Indeed, the latest Call of Duty game was promoted with its framing of anti-capitalists and socialists as bogeymen as a selling point. It will be games like Grand Theft Auto that will likely continue to be criticised because they present their heroes as criminals and enemies of the state. This will likely be framed by right-leaning media as a decency argument but I think it will instead be a politically-motivated one.

2 comments

  1. saturnine

    Tangentially related: anime fans this side of the internet have pointed out time and again–during the first and second seasons to some degree, and then more recently Agito–that Code Geass is guilty of this portrayal of Japan as an innocent nation torn apart by Western countries, a portrayal that’s especially galling when weighed against actual Japanese war crimes and the political bent of revisionist WWII history books.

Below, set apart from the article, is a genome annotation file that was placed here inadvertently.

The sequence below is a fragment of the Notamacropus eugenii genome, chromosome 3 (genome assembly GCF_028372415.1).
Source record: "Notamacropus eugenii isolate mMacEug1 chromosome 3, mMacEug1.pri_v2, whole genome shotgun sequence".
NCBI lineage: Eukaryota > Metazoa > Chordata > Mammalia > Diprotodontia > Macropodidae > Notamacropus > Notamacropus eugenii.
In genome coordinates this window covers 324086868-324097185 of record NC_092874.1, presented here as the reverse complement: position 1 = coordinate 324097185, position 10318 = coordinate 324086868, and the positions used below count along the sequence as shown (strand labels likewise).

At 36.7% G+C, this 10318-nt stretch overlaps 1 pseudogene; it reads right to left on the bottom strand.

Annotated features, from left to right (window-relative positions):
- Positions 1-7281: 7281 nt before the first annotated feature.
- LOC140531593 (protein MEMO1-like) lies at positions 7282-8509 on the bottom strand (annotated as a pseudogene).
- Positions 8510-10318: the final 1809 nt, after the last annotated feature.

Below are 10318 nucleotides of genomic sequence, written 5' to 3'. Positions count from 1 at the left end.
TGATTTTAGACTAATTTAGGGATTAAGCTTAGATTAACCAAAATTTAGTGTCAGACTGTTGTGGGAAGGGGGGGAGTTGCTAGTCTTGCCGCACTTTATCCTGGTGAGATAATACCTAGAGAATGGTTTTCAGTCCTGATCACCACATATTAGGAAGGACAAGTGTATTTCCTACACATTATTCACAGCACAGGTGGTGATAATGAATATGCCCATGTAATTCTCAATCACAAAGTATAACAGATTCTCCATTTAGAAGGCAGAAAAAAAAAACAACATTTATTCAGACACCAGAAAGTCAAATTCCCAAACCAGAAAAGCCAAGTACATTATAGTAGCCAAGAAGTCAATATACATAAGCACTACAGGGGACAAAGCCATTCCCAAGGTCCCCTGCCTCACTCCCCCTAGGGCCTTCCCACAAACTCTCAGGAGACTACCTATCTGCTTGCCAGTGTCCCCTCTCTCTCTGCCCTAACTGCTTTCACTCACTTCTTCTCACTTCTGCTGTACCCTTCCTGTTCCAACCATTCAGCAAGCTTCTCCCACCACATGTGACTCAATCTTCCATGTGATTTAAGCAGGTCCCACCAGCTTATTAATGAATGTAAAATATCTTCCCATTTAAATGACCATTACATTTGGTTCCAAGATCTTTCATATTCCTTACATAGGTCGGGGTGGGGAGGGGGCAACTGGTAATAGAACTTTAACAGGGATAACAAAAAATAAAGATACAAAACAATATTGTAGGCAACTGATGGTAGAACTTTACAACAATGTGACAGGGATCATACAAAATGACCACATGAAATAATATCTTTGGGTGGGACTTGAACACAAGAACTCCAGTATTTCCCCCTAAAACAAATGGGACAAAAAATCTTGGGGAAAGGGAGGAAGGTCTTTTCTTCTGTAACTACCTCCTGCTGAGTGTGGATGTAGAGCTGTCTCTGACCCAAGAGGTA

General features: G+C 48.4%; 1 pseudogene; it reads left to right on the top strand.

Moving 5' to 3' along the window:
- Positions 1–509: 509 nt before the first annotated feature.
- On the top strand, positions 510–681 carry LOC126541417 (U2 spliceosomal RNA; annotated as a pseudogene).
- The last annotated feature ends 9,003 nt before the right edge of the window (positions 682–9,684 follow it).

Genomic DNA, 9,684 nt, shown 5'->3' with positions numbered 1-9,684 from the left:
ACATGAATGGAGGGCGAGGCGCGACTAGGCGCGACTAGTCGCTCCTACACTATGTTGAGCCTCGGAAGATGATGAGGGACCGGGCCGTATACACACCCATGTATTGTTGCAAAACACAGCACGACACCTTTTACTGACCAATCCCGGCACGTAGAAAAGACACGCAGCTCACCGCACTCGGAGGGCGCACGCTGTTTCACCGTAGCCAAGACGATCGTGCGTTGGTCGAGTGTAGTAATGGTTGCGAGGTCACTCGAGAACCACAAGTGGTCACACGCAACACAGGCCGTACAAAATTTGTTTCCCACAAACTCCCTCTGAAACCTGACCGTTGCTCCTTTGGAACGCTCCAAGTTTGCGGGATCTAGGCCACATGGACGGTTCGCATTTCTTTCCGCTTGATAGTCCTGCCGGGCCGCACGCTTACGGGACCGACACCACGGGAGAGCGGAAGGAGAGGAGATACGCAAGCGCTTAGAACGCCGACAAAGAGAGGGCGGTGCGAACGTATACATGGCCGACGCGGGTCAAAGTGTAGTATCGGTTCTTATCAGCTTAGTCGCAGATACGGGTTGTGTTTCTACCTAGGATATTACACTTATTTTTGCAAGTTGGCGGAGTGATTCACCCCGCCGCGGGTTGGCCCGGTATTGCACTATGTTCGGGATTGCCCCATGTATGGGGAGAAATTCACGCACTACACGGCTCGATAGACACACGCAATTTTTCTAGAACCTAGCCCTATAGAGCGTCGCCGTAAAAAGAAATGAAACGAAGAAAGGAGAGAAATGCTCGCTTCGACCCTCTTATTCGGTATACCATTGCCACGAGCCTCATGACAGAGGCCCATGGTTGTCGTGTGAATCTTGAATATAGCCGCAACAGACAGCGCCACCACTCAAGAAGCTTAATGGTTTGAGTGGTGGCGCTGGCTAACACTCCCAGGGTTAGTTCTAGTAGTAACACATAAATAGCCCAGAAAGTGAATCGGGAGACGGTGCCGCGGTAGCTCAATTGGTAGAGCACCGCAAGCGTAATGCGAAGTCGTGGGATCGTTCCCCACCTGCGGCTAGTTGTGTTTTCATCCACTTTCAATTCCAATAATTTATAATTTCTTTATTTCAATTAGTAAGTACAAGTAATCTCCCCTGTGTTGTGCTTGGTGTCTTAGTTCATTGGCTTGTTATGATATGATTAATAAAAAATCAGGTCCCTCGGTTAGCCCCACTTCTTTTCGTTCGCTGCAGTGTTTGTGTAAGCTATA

Then we have the other offender du jour, namely Hetalia Axis Powers, but that’s a whole ‘nother kettle of fish I’m afraid I’m relatively unaware of. There was this incident though, where a personified male Japan touched personified male Korea’s nipples, which apparently led to protests as people were comparing it to some disputed islands or another.

    • r042

      Interesting point – if you look at it bluntly Geass is undeniably a piece of nationalist SF in its whole theme. Then there’s also Night Raid, and a couple of murky 80s OVAs one of which I think had Ryosuke Takahashi involved.